Top positive review
13 people found this helpful
excellent review and analysis
on September 29, 2011
Large parts of the book are concerned with giving people a background on science: continental drift, the evolution of life, ecology, climate, and computer modeling. These are factually accurate, based on up-to-date research, and quite readable. It also covers some less settled issues, such as the effect of the sun, cosmic rays, and other factors on the climate, but appropriately qualifies them.
The remainder of the book is concerned basically with the questions of how strong the influence of human activity on climate is, how good the evidence for that is, how fast climate change is likely to occur, what the effects of climate change will be, and whether any of the proposed measures will be effective. These are exactly the right questions to ask of both policymakers and scientists, and the answers are nowhere near as clear cut as they are frequently presented.
In terms of climate change, looking at longer term climate history, it is clear that the planet has undergone massive cooling and warming over time, without any human intervention, and that such change is likely inevitable in the long term. And looking at the history of life, it is clear that the kind of change we are currently facing has not threatened life or even mammalian life. In particular, we are coming out of an ice age, and it is inevitable that sea levels will rise substantially, that the polar ice caps will melt, and that species will die out, even without human activity--like has happened many times before. Human carbon emissions probably are accelerating the process a little, but it is inevitable in the long term. Of course, in the short terms, we might even face another massive glaciation event, which would likely be far more harmful to humans. Given the choice of glaciation and warming, warming would be far preferable.)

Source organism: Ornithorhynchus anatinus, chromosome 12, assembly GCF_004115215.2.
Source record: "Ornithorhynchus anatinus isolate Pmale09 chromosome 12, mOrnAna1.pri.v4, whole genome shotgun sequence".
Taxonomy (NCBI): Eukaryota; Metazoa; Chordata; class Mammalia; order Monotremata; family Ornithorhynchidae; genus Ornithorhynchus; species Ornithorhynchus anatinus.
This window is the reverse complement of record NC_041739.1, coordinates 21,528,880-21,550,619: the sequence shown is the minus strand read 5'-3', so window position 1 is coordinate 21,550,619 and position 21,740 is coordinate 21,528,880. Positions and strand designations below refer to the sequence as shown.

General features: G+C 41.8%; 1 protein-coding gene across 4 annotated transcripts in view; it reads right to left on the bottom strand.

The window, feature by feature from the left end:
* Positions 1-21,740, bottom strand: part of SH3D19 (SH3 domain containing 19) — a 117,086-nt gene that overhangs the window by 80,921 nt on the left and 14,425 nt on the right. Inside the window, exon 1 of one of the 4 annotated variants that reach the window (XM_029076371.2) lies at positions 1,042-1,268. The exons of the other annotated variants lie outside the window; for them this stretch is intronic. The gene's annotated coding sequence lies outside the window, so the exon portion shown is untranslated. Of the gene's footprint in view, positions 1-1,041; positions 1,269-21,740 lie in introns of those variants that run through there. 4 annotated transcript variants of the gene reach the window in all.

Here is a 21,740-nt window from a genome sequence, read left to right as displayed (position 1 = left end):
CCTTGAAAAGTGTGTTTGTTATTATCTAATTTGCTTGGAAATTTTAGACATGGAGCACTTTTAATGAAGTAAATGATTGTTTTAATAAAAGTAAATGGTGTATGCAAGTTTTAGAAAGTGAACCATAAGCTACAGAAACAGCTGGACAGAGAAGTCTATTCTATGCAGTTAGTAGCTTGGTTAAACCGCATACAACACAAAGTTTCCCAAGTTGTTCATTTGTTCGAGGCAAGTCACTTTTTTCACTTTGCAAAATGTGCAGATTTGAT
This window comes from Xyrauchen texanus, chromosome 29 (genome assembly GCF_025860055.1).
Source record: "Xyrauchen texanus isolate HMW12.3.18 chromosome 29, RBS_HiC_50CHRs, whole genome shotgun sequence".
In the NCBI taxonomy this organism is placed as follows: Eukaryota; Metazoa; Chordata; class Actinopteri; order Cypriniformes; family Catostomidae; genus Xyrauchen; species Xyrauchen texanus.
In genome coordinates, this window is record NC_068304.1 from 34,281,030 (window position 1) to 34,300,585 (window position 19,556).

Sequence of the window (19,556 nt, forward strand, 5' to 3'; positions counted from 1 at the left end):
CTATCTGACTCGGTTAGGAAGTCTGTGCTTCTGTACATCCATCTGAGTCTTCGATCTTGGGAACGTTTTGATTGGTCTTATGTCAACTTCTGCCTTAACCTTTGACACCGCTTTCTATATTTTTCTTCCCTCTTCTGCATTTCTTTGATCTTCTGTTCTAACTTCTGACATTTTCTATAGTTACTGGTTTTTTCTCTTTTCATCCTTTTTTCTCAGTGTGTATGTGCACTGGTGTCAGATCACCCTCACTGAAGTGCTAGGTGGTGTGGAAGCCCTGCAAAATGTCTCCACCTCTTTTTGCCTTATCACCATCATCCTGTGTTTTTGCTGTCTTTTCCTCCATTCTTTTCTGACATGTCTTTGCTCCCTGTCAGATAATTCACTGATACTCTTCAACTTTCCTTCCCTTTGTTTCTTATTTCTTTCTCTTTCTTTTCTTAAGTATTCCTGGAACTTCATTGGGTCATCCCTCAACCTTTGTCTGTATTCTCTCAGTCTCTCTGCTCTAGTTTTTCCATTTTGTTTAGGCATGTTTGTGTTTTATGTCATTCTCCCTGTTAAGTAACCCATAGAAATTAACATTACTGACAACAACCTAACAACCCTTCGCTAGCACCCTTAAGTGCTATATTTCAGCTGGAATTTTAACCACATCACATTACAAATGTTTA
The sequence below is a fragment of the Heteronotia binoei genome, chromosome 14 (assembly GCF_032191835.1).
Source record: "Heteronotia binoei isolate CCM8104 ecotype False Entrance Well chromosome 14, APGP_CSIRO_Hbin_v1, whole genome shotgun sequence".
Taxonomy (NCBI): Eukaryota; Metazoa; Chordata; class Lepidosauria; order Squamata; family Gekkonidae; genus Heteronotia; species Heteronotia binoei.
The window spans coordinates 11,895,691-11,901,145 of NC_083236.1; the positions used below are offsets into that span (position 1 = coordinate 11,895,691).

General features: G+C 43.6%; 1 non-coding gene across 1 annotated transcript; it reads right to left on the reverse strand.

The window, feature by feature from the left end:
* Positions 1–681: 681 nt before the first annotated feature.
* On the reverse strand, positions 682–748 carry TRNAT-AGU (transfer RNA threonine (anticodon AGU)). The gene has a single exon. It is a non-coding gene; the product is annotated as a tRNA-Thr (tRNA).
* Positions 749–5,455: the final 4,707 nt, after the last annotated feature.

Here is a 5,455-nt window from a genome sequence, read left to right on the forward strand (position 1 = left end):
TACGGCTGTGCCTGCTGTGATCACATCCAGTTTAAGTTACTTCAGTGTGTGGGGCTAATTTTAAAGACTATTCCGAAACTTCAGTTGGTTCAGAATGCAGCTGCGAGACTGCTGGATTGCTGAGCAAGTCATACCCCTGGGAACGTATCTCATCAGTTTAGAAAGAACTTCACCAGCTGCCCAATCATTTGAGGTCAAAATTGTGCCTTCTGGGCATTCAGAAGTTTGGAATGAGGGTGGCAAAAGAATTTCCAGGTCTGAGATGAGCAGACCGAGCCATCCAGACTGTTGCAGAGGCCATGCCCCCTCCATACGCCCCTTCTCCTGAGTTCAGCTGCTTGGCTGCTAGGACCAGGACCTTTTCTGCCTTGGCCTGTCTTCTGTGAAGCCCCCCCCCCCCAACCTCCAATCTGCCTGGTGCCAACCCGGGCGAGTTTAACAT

The book spends a bit more time discussing the economic effects and the ability of humans to adapt to such changes. It then goes on to look at the plausibility of countermeasures: even if we start with the premise that carbon emissions are dangerous and we want to reduce them to pre-industrial levels, what can be done about them? The sobering realization is that there is no effective technical, political or economic means of making effective changes: Kyoto merely burdens industrialized nations without being an effective remedy, and no government on earth is going to be able to enact the kind of draconian measures to actually reduce carbon emissions to substantially reduce anthropogenic effects.
The books conclusion is effectively that many of the policies proposed for fighting climate change are good policies: increase energy efficiency, reduce the use of non-renewable fuels, develop renewable energy sources. But they are good policies for reasons pretty much unrelated to climate change. The policy implication of climate change is that, anthropogenic or not, climate change is inevitable and human societies better be prepared to deal with it, lest humans join the long list of species extinct because they couldn't adapt to the inevitably changing conditions on earth.
In the highly politicized discussions about climate change, many people will dismiss this book sight unseen as a book written by a bunch of cranks with some kind of hidden agenda. It is none of those things. It is a well written science book that happens to bring together mainstream and up-to-date science that happens to be relevant to the question of climate change and policy. In fact, overall, the book is fairly unpolitical and you can in good conscience still vote for your preferred political party after reading it. What the book will do is remove some of the hysteria and hyperbole surrounding the issue and give you a lot of the scientific background to actually try to understand what the science is actually all about.